A wooden fence is a great way to enclose your property while still maintaining your home’s aesthetic appeal. Whether you have small children you want to keep from wandering off, or you want to add privacy, a wooden fence is a great solution.
Advantages of Wood
Wooden fences come in many different materials and styles, and are relatively inexpensive compared to other fencing materials. You can also have it painted or treated in any color so it will match your home. Its versatility enables it to be made into almost any shape, and it’s friendly to the environment, as long as you purchase lumber with Forest Stewardship Council certification. Be sure to have an experienced fence contractor install your fence.
Types of Wood
There are many types of wood to choose from. Depending on your climate, your home’s needs and the look of your yard, certain kinds of fencing might fit best. Consult with a fence contractor to determine the best wood for your fence.
Pine – Pine is the most popular fence material. It’s a soft wood, making it easy to work with, and it can easily be treated to be termite and rot resistant. It also resists shrinkage, swelling and warping.
Spruce – Spruce is a harder wood, which makes it a strong choice. It’s lightweight and has only moderate shrinkage, but it decays in bad weather conditions.
Redwood – Redwood is naturally termite and rot resistant. It’s long lasting, and absorbs finishes extremely well. However, it tends to be more expensive than most other types of fence lumber.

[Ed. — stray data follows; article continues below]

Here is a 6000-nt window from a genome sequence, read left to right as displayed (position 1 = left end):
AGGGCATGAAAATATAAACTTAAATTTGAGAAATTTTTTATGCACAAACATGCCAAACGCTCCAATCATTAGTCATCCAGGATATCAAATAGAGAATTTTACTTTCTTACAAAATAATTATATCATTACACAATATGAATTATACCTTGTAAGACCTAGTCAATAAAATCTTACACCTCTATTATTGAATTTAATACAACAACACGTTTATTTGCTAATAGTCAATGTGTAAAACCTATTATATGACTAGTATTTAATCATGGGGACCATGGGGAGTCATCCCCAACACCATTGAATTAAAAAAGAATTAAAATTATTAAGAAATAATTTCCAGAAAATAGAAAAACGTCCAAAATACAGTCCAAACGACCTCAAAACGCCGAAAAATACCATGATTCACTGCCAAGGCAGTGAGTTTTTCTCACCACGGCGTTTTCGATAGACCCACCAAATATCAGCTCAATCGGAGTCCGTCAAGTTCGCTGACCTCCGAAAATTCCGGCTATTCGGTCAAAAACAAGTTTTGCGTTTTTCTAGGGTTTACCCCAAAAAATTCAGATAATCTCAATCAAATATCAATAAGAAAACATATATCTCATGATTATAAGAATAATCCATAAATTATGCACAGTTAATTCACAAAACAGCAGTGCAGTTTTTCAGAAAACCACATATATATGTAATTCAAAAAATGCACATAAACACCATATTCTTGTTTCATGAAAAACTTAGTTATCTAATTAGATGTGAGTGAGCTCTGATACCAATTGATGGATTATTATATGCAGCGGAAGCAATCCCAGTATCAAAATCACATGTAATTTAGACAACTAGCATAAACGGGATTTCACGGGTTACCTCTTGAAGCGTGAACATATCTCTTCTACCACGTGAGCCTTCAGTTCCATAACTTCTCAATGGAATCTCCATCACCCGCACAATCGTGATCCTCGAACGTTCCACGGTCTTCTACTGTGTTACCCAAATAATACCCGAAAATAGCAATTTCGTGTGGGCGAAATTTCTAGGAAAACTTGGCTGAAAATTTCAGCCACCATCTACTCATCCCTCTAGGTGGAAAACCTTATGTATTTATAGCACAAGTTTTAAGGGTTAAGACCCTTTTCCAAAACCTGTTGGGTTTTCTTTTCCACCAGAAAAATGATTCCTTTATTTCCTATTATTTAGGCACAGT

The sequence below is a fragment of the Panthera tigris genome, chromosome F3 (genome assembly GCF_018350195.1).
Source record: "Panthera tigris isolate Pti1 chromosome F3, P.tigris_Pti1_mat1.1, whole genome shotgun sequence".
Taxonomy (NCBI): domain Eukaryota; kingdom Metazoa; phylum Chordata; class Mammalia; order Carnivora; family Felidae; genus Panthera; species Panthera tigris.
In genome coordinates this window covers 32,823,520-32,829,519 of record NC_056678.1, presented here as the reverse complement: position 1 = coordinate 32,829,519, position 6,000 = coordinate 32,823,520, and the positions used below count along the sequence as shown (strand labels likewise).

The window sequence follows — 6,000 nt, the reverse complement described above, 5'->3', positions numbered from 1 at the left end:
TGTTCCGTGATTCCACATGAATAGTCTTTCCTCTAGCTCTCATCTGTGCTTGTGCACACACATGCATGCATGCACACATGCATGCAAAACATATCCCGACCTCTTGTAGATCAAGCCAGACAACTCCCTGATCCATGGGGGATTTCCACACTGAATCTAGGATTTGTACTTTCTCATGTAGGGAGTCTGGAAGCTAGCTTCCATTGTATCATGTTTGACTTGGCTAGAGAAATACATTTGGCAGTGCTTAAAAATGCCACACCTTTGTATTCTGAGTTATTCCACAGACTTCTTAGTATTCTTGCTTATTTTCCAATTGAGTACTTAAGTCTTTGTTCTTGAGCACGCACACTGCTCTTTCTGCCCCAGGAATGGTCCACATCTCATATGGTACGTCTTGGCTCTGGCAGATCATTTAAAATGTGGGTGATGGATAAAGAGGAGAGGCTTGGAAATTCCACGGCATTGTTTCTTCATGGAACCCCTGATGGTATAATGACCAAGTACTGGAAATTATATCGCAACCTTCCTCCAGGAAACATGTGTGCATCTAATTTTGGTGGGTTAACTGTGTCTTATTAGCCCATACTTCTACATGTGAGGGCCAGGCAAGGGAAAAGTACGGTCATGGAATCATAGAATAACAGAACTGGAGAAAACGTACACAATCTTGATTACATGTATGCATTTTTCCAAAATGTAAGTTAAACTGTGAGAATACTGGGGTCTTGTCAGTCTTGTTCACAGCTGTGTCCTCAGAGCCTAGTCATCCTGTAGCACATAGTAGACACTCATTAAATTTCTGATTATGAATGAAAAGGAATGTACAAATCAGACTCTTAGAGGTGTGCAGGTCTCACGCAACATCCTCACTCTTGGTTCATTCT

Cypress – Cypress is a hard, durable, aromatic wood, with few knots. It has a natural preservative oil called cypressene which makes it resistant to insects and decay.
Cedar – Cedar has a sweet odor and a nice, reddish color. It’s easy to work with, resistant to decay and long lasting, though it’s relatively expensive.
Types of Fencing
There are many types of fence constructions, each with their own benefits and shortcomings.
Board on Board – This type of fencing has an overlapping panel which creates full privacy. Because of the overlap, the fence is sturdier, but the extra wood makes it cost more.
Stockade – This fence has tightly-placed panels, with no space between them. The style provides privacy, though over time, as the boards warp, gaps appear and the privacy diminishes.
Post and Rail – This choice of fence creates a country look, as it is common on farms. It consists of vertical posts with horizontal boards running from post to post.
Picket Fence – Around since the colonial era, the picket fence, consisting of vertical pickets supported by horizontal strips, is still a popular choice today. It adds beauty to a home and creates a clear property boundary, but provides no privacy.
Once you’ve decided what style of fence to install, you may want to add a special finish. This will transform your fence from a simple barrier to a charming part of your landscape.
Dipped or Oval – You can have the top line of the fence curve either downward or upward, leaving the middle of the fence a different height than the outer ends. This style adds a more welcoming feel to any type of fence.
Dog Eared – The top of each panel has a rounded edge instead of a squared or pointed edge, giving it a softer, friendlier look.
Lattice Work – Usually about one foot tall, the lattice work goes at the top of your fence, creating a more stylistic, appealing look.
Be sure to apply a weather seal and have your fence treated. If you seal your fence periodically and paint or stain it regularly, you’ll get many more years out of your fence.
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